Entrepreneurship is a Process, Not a Decision

You don't always decide who you'll end up being... you become it in time.

I was coaching a younger gentleman in his early 20′s recently and he’s trying to make the jump into entrepreneurship as he understands it. At least once he said that he want to do what I do (or at least what he perceives that I do).

He said confidently:

John, I want to be an entrepreneur. tweet

I chuckled and quickly told him that entrepreneurship from my experience was less of a decision and more of a process because there simply wasn’t a point in my so-called career path where I decided that this was it and that this was what I wanted to do with my life.

I also shared that my story seems to be more of the typical story rather than the “lightning bolt” experience or a rapid conversion from being a 9-5 employee into the sweet milk and honey startup land. It was a process, a discovery of sorts. I continued to create value where I was and I worked on my projects at night and on the side.

I even shared with him an apparently surprising truth: I had a full time salary, a real W-2, even as recently as a few years ago. I was working for “the man” and working on my startups at the same time. How could that have been possible? I knew that I was changing paradigms quickly and I quickly shared a few additional thoughts.

I told him a few things that really opened his mind to working in a startup and/or even creating his own – you can think and believe strongly that you’re made to be an entrepreneur but you’ll never really know until you try for a consistent amount of time. You have to experiment (and experiment wisely) and see if you have the chops and sustaining interest to make it.

You need to observe and note your decisions daily and weekly to see if they are in-line with where you ultimately want to head. For example, after a long and perhaps busy (and brutal) day at the office where you are earning that valuable full-time salary, are you going home and playing video games or munching oreos on the couch while watching Dancing with the Stars?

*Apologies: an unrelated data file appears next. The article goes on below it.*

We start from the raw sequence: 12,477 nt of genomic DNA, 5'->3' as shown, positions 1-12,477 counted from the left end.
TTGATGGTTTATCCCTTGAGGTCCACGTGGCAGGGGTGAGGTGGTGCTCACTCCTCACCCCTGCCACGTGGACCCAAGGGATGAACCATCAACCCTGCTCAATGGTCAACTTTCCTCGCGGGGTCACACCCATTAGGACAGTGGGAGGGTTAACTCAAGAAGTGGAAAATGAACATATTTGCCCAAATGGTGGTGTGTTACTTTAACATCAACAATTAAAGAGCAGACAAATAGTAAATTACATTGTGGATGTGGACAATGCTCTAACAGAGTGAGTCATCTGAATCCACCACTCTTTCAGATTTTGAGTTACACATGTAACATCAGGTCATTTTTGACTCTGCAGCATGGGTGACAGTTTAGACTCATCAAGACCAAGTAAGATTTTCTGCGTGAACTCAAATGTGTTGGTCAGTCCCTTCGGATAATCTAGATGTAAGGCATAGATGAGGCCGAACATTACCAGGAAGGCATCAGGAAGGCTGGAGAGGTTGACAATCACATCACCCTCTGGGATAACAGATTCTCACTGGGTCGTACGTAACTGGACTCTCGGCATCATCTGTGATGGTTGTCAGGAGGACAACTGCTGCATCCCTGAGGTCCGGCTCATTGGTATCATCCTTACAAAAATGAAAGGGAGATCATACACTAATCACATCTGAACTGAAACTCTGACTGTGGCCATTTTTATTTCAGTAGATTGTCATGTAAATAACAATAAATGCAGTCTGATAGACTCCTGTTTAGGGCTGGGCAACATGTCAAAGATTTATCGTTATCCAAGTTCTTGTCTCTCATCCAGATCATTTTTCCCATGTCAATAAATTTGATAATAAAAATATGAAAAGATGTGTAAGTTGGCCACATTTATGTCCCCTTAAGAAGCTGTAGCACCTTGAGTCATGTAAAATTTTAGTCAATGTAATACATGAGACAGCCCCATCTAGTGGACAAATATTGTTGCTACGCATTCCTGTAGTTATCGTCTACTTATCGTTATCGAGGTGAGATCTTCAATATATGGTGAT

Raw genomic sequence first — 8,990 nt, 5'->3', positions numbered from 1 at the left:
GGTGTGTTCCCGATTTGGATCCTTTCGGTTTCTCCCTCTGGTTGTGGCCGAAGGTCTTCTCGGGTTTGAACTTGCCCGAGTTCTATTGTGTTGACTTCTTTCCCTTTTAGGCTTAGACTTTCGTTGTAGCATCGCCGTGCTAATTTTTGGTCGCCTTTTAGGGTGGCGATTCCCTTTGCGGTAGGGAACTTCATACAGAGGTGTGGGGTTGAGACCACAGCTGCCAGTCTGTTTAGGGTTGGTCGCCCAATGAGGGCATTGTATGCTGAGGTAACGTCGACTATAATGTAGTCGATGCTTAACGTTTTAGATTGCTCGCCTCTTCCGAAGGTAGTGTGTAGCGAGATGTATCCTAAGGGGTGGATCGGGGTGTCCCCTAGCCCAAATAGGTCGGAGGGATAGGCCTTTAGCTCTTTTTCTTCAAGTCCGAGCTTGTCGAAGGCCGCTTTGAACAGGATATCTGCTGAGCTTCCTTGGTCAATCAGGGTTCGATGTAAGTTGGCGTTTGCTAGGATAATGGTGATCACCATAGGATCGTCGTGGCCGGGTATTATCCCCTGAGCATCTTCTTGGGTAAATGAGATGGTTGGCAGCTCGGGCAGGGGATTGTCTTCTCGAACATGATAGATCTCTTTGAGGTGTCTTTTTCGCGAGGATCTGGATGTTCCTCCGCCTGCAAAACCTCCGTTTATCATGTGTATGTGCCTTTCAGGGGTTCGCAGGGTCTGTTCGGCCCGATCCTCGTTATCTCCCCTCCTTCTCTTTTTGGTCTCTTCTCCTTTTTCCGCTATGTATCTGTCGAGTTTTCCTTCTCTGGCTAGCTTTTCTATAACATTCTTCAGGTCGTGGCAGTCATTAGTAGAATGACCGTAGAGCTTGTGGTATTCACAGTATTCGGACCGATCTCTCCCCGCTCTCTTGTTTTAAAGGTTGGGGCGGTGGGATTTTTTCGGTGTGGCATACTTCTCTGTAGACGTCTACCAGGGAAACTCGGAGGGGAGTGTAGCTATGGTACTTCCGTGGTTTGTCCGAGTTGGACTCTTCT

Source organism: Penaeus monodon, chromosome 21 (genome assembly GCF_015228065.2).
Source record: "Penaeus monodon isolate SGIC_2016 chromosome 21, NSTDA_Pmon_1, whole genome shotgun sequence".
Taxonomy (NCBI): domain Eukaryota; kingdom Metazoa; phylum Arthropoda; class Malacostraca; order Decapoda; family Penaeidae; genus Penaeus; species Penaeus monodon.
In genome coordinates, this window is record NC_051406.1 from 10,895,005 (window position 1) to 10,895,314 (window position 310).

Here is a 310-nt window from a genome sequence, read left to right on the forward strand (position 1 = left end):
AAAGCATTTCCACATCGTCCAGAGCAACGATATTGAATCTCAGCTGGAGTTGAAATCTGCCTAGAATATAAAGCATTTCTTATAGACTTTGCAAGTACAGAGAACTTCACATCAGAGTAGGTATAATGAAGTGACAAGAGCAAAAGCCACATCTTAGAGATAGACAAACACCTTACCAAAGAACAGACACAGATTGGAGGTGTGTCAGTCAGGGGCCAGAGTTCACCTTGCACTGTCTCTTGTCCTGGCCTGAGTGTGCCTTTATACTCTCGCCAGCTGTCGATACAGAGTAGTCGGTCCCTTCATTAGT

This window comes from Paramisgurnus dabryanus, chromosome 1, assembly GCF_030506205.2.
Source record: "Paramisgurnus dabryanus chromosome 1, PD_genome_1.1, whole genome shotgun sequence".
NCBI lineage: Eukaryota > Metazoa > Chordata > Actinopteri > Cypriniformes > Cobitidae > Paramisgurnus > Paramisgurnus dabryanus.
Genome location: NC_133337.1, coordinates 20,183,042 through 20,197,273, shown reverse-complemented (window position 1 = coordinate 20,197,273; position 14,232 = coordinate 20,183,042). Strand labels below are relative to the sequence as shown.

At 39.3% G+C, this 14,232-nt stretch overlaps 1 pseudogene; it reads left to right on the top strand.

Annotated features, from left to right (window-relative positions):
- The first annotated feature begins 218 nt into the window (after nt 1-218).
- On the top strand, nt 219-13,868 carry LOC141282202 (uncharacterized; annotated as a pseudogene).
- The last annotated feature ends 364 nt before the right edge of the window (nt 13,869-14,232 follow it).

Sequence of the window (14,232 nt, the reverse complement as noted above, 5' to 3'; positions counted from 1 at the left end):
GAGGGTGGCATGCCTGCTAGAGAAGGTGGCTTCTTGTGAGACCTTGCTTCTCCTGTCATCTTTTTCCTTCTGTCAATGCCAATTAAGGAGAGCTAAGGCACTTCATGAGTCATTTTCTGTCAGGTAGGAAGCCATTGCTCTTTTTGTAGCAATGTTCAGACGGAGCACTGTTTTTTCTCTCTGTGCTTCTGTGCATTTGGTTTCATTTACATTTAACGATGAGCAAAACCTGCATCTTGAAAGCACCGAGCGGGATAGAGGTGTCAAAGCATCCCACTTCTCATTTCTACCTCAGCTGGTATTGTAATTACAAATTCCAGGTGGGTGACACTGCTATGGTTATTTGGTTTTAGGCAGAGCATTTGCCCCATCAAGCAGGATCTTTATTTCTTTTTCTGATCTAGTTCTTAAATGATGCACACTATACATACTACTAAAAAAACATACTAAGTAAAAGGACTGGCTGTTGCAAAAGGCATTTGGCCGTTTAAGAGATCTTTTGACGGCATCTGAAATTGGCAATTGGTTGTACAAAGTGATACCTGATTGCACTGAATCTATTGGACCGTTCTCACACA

Or are you digging in and using that time away from work on your side projects, your side business, and building the web apps that you so desperately want to build?

It’s telling, really, that all the entrepreneurs that I know were building their businesses way before they ever went full-time. I know I did. I was building applications into the wee hours of the morning after my office job and was doing it safely and wisely as my salary was supporting these unproven ideas.

He needed to do the same, take all those notes in his notebooks and actually follow-through with a few of them and see if they stick. Perhaps even a few of them will grow. He needed to learn to begin the process today and start the journey of becoming fluent with not just the vernacular of startups and entrepreneurship but the lifestyle.

Because it’s a very difficult (yet rewarding and fun) life to live! You just need to ask my wife about that one and she’ll tell you straight.

This young man had a lot to learn (as we all do) and I told him to keep the doors wide open to full-time jobs as he entertained new opportunities – he’ll need that experience (and capital) to make his future startups a reality.

  • http://PointContentWriting.blogspot.com Anna B

    This is great! I sometimes feel wimpy that I am doing my business on the side while working full time. This really helps validate my decision. All of the ‘quit your job and take the leap’ hype you see online can make you feel like a wimp sometimes! :-)

    • http://www.about.me/benterry Ben Terry

      comparison is the thief of joy. keep working hard and do what works best for you and your goals.

      • http://PointContentWriting.blogspot.com Anna B

        Very true. Thanks for the encouragement to continue to find my own path. I wish you the best!

  • Josh Tandy

    Thanks John,

    Keep pushing the hard, unsexy truth that those who have “made it” didn’t just fall out of the sky.

    • http://www.about.me/benterry Ben Terry

      The unsexy truth is what people don’t want to talk about because its like you said it’s “unsexy”.

      Many want the sexy part of being an entrepreneur and not willing to do the little things that are necessary. Thanks for sharing, Josh.